In contrast, sometimes certain radical decisions are essential or cannot be postponed and we have to make them and ” let it be God’s will”. If after a while it turns out that they were harmful we must try to give them a meaning that makes them more tolerable, as opposed to labeling them as “serious mistakes of our life”.

In short, if radical personal decisions are not essential and we can wait a few days, weeks, or months to see how things evolve and, above all, how we evolve, we should then wait, not be impulsive, and see what happens.

Relationships and the pandemic

Relationships in general and those of couples in particular have evolved, or rather, have been affected, in two important respects: methods of communication and the way in which living together is managed or experienced.

As for communication, the challenge of keeping affection alive, or the spark for couples, through telecommunications has been present. These have done the job, but it is clear that they are not optimal: interpersonal relationships must be fed above all by the analogical, whenever possible, over the digital. In the case of couples who have lived together, it can be said that communication has been intensely analogical, very uninterrupted, always with the challenge of not becoming invasive or burdensome or, on the contrary, of not becoming distant.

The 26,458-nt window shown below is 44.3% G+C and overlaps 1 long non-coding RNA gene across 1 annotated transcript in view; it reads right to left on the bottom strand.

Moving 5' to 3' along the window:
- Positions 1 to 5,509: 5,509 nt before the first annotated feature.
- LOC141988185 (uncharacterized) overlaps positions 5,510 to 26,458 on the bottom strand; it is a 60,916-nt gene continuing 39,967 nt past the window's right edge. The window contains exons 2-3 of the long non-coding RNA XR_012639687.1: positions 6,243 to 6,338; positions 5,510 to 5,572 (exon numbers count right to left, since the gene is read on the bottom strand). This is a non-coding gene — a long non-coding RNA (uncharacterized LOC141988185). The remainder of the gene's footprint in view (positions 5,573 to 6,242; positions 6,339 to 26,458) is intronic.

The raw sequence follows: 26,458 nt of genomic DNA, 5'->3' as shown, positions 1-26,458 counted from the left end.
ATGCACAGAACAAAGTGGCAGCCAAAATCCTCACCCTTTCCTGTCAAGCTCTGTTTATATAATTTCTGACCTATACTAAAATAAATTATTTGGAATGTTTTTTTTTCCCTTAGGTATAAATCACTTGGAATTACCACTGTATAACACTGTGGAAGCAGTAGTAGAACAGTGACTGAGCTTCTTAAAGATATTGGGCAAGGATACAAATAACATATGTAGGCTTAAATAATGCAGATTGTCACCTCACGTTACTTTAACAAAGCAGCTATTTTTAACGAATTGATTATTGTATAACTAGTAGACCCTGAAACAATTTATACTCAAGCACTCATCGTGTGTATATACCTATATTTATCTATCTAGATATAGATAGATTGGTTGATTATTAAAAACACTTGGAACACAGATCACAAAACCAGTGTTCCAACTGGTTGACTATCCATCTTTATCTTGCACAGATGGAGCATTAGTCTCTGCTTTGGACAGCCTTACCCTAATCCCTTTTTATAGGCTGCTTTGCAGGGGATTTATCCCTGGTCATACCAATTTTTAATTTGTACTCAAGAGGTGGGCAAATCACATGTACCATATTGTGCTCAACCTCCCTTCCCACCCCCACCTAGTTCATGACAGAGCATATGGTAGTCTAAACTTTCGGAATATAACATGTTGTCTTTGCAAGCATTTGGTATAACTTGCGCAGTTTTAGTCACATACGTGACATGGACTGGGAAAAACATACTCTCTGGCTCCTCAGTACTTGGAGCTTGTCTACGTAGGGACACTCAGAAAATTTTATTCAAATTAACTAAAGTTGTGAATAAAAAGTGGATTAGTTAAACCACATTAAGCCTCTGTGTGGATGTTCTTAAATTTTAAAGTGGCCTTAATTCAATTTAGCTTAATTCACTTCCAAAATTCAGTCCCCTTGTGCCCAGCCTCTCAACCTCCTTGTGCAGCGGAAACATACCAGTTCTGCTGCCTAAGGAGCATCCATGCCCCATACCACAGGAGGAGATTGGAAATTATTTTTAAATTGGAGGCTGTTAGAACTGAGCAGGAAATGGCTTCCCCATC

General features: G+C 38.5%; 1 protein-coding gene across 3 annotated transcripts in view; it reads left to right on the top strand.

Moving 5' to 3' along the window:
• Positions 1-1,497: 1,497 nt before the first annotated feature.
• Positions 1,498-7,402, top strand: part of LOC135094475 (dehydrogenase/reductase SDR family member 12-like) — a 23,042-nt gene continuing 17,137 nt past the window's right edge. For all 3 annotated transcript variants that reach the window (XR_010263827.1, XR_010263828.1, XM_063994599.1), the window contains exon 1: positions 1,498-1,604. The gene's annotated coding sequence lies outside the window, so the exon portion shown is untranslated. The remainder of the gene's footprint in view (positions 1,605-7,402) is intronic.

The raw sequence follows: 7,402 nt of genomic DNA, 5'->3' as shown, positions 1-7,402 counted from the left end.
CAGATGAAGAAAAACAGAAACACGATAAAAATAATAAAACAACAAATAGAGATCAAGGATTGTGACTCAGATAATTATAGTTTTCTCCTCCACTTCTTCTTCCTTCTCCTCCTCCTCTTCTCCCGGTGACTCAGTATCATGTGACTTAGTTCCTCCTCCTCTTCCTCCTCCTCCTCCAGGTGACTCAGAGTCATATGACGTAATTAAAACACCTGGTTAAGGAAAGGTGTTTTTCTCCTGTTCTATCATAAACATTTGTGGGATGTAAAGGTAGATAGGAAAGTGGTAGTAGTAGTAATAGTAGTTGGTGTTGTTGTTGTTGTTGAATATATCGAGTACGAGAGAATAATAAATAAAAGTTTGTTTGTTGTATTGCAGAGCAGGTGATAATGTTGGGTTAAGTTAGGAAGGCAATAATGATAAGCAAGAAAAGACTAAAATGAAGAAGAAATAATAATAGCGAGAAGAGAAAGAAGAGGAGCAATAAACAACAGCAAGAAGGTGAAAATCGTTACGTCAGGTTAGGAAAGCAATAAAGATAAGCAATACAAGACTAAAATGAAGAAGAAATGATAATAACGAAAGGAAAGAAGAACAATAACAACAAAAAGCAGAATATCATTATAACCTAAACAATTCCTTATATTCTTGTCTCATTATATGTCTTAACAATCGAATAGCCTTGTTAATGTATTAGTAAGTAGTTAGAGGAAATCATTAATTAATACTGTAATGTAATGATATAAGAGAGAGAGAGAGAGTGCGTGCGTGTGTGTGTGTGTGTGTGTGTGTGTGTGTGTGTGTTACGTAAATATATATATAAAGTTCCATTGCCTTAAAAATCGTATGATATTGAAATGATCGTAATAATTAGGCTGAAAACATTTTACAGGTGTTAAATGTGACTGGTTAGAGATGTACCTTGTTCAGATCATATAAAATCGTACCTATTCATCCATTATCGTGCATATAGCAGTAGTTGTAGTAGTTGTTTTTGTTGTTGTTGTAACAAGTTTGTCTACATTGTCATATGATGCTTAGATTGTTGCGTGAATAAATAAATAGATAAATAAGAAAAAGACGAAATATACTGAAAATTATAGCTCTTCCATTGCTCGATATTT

In March many couples who were not living together had to make decisions quickly – and without that decision being on their “agenda” – regarding whether they would spend the confinement together or remain each in their own home. The result of this decision may have saved many relationships but probably has also dynamited many others, because of the separation/coexistence itself and also because of the peculiarity of this separation/coexistence (where it says “peculiar”, we must understand extreme, intense).

The situation remains uncertain as to how our health will be and what social environment, we will breathe in the coming months

In other words, the health emergency will have unexpectedly accelerated the life cycle of many relationships both in the direction of consolidating them and in the direction of breaking them.

The role of sadness

All emotions are normal. What you need to see in each one is its degree of intensity, frequency and duration. Also the degree of coherence that this reaction has with the events that have really happened or are happening.

If I’ ve had significant losses in my life (for example, a break-up of a relationship, or the death of a loved one – which is also a break-up of a relationship) it is normal to be sad (and angry, and guilty and afraid… or who knows if released, in a sense). If apparently everything is going well for me but I am in a low, melancholy or hopeless state of mind then we need to look more deeply at what is really going on and what those emotions are about.